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Change in cafeteria food fails to tempt taste buds

FPS staff report

The Carrollton Exempted Village School Board agreed to transfer more than $25,000 from the general fund to the lunchroom to cover monthly expenses during its February meeting.

Cafeteria programs in many districts operate in the red, and Carrollton has had the same issues for some time.  The board attempted to remedy the matter several years ago by switching from on-site cooking of meals, to a pre-packaged meal program from Preferred Meals.

After receiving feedback from parents and children who weren’t at all satisfied with the pre-packaged program, the board once again discussed the option of preparing meals in the cafeteria. Figures presented at a board meeting showed there would be a significant cost to going back to the “old way” of doing things because most of the equipment had been removed from the cafeteria. That, along with the cost of hiring additional employees to prepare the food, prompted the board to switch to another program called “bulk foods” from Preferred Meals last fall. 

But that doesn’t seem to be working either.  Board member Wendy Gotschall questioned the quality of the food asking if they weren’t getting what they were supposed to.

Director of Programs Ed Robinson said, “It was the old bait and switch.” 

Superintendent Dr. Dave Quattrochi stated, “We were duped.”

Quattrochi said participation from students has gone up but that they seemed to be getting the same food from the company but instead of individual containers or compartments, it’s now just in larger containers.

“We are looking at other food service companies.  In general, there will be changes,” continued Quattrochi.

Robinson said that certain foods do sell out.  Gotschall asked then why isn’t more of that food ordered?  Quattrochi said that problem goes to the person who orders it.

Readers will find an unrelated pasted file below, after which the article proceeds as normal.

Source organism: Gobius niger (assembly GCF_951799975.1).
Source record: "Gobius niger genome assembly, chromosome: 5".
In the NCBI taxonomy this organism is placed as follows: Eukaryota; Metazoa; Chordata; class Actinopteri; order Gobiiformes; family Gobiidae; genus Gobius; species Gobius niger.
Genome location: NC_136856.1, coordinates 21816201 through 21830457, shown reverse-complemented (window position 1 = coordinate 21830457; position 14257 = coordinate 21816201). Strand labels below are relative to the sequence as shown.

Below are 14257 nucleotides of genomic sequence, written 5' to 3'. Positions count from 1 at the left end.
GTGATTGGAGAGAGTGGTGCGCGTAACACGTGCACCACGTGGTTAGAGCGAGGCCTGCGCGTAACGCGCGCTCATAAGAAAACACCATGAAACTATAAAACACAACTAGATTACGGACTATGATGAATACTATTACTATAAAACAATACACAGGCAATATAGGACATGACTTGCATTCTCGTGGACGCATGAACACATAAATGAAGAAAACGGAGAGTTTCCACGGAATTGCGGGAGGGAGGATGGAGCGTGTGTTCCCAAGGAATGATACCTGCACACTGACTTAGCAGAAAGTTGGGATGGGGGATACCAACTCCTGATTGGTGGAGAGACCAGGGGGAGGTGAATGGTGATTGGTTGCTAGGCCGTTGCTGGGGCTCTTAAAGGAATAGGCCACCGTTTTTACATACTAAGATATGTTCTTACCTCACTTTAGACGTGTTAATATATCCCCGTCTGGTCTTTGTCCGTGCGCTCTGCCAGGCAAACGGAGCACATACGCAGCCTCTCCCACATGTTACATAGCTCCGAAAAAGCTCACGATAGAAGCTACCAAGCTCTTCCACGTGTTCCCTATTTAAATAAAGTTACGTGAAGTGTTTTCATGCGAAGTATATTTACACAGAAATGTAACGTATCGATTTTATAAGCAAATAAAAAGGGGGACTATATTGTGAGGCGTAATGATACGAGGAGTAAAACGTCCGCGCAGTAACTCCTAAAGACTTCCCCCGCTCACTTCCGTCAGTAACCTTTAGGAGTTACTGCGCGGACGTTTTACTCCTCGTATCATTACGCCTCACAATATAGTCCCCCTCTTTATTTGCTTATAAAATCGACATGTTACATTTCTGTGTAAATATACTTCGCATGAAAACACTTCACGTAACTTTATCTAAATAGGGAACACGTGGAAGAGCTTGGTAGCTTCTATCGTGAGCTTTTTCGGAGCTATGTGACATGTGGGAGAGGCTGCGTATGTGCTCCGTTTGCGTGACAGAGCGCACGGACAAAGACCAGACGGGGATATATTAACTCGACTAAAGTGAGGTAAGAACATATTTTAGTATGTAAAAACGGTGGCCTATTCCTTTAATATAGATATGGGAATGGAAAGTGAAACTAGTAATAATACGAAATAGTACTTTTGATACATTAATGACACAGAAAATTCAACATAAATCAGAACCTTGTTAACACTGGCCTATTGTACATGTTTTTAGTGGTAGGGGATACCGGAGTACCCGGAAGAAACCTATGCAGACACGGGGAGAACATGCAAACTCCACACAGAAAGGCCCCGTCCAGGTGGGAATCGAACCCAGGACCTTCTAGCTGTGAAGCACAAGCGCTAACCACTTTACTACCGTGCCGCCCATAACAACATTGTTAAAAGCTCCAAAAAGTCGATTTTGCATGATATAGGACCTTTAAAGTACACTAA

Quattrochi said he would be glad to share feedback from students and parents with Gotschall.

In an unrelated matter, the board learned about Ohio’s new Alternate Assessment for Students with Significant Cognitive Disabilities (AASCD) that will be administered to students for the first time Feb. 25 through March 29.

This is a pilot year and demonstrates a change in Ohio’s alternate assessment.  Previously, the testing consisted of a portfolio based collection of evidence.

The AASCD, is aligned to Ohio’s Academic Content Standards - Extended.  These standards will help guarantee students with significant cognitive disabilities are provided with multiple ways to learn and demonstrate knowledge.

In the Carrollton district,16students will take the alternative assessments.  Seven staff members will be administering the assessment.  Training sessions have already been held for staff members. 

All staff members involved with the assessments will upload or view student data using a Data Entry Interface (DEI).  This allows authorized users to electronically record student test data. 

During the spring OAA’s, the district will have 1,018 students in grades three through eight taking the spring assessments.  They will be administered April 22 through April 26.

Results for the tests will be available mid June this year.

In other business the board:
- APPROVED a three-year contract with payments of $4,900 per month with Toshiba for 24 copiers for the district building.  The contract includes maintenance, toner, and other services.   The board currently pays $3,892 per month for units that are more than eight years old and have many mechanical problems.  Quattrochi said the district makes about 565,000 copies per month in grades K through 12.

- LEARNED that Chesapeake Energy will be sponsoring an initiative for students K through 12 and honoring those with outstanding leadership abilities.  Three mini Ipads will be awarded by Chesapeake.

- HEARD that Quattrochi is planning on hosting numerous meetings throughout the district to explain the goals of the Support Education Committee.  These meetings will be held before the special election in May to explain the need for an emergency levy that will appear on the ballot. Quattrochi plans to explain where funding comes from, and how it is spent in the district.

- LEARNED that members are still welcome on the Safety Committee.  The committee has met twice to discuss safety issues in the district.

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